Most boomers at the upper end of the demographic know healthy diet and regular exercise help maintain a youthful body. And while physical exercise doesn't do much to prevent a boomer's spirit from aging, a new adventure can.
Now that summer is quickly approaching, I am reminded of one more thing that I really miss from my youth. The warmer weather brings with it bar-b-cues, picnics, baseball games and family get-togethers. These bring out the foods I can no longer eat that I loved when I was younger.
I have come to notice over the past few years that my "little dancing friend" doesn't show up as often in the mornings.
The third "thing" that I want to talk to you about that I miss from my youth is the "ability to drink."
Today, I proudly watch sports. I am an armchair quarterback. I am the king of fantasy football. Now, instead of dreaming about playing in the World Series or the Superbowl, I travel the world to watch these great sporting events live.
Anyway, I bet those of us (men and women) who miss playing competitive sports wish we could go back and have it all over again.
Shifra Raz and Benny Rubinstein seem like just another happily retired couple living in Santa Monica, CA. Shifra was a teacher for much of her career, while Benny was trained as an engineer and worked as a project manager in the Southern California aerospace industry. Both Israeli immigrants to the U.S., they met and fell in love 17 years ago, on the heels of Shifra's divorce from her 31-year marriage.
I am a proud Baby Boomer, and believe our moniker is right on target. Our arrival caused a sonic boom in the population, our work ethic is both unsurpassed and bordering on maniacal, and we are hanging onto relevancy like a cat being pulled from a scratching post filled with catnip. We survive even when the Millennials wish we would die already so they could find a job.
For Boomers who have spent their career mostly in one or two jobs within the same industry, the prospect of flipping to a new career after so many years can be beyond daunting. It is inspiring when we discover Boomer compatriots who demonstrate that setting an intention, coupled with a sense of purpose, can make career reinvention a relatively smooth process.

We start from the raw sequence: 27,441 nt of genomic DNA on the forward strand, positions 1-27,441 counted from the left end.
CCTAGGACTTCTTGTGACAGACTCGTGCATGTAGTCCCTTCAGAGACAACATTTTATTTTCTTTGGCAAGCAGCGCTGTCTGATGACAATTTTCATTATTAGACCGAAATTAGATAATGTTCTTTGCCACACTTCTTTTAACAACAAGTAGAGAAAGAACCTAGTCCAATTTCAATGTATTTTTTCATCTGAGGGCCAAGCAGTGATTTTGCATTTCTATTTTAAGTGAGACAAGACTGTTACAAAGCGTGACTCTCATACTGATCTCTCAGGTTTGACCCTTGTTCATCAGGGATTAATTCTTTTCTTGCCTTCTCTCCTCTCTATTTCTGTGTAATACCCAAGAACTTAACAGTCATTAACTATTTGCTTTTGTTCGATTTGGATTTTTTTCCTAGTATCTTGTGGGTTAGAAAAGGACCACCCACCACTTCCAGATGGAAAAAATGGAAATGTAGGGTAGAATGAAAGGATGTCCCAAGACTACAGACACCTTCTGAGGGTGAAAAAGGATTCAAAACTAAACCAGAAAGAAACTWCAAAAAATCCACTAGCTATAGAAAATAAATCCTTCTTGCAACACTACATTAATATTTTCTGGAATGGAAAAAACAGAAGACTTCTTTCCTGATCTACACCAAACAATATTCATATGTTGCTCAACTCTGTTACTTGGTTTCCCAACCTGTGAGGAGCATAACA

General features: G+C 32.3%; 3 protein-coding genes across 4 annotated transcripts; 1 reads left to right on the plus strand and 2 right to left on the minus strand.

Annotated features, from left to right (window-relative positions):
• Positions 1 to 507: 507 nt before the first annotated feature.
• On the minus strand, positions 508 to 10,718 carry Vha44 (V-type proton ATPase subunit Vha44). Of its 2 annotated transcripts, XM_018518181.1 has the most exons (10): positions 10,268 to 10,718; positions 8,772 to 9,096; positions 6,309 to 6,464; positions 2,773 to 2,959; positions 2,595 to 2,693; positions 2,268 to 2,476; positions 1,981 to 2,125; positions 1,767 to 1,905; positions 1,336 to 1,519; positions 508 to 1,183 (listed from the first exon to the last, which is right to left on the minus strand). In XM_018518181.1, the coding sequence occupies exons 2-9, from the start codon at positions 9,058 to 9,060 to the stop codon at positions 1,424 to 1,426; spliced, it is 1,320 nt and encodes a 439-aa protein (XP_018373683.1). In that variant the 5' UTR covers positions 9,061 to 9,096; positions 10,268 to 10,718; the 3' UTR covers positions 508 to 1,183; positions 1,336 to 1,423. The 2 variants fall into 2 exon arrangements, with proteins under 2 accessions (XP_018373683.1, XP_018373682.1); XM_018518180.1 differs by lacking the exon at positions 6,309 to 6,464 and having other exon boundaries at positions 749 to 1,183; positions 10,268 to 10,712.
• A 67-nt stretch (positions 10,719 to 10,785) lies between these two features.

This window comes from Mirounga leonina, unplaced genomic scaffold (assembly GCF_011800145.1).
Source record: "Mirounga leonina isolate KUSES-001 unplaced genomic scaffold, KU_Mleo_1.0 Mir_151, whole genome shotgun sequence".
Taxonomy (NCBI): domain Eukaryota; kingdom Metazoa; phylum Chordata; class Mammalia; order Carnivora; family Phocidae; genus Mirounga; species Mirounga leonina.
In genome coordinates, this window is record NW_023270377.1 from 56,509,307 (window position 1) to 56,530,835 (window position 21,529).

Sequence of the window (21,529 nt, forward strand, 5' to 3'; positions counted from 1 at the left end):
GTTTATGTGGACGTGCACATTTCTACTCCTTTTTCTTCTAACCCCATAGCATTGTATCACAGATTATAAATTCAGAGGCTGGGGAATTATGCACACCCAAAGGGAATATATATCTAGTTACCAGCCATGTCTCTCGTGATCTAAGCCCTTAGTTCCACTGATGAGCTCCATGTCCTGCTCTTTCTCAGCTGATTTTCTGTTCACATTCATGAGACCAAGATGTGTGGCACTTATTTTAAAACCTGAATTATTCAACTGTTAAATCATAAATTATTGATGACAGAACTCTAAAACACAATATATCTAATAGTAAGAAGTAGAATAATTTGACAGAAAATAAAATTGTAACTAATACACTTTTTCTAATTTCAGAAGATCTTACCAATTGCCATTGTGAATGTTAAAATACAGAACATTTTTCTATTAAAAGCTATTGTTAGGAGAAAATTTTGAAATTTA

Career reinvention is a messy business. It is usually not a one-step transition. Sometimes, it can take a few pivots to work out the kinks and make the necessary mistakes to find one's true calling. What we think we want to do, or should do, may not necessarily be the best thing for us to do, or the right thing for us to do.
When we think 'reinvention,' we tend to panic at the enormity of that prospect. Maybe we've been downsized from a job that we've held for a long time, or (less stressful) we realize it is time to move on and we know we need to find something else, or maybe our retirement savings won't be providing what we had hoped for, and we need to keep working.
Baby Boomers are often caught in a difficult bind. Many of us are still in the process of launching our kids out into the real world after high school or college, while also confronting the health care needs of our aging parents. Some of us not only rise to these challenges, but go a few steps further to turn our experience into an opportunity to help others.
I am a member of the Baby Boomer generation, a group of too many born at the same moment, caught in a game of musical chairs where there were simply not enough places at our chosen tables. Like so many other men and woman of my generation, necessity forced me into flexibility.
Emilio Pardo has been a visionary communicator and branding executive for most of his professional life. While many Boomers find themselves forced to pivot to a new career, Pardo found himself called to upgrade his life path, driven by a sense of purpose that he could not ignore. We discussed his journey over the phone from his office in Washington D.C.
When we are stuck in career doldrums, we have to be alert and pay attention to crazy opportunities that just drop in our lap -- opportunities that we might otherwise pass up.
Pat and Mary Sculley began working together as a team after they retired. What lessons can other potential couples learn from their career reinvention?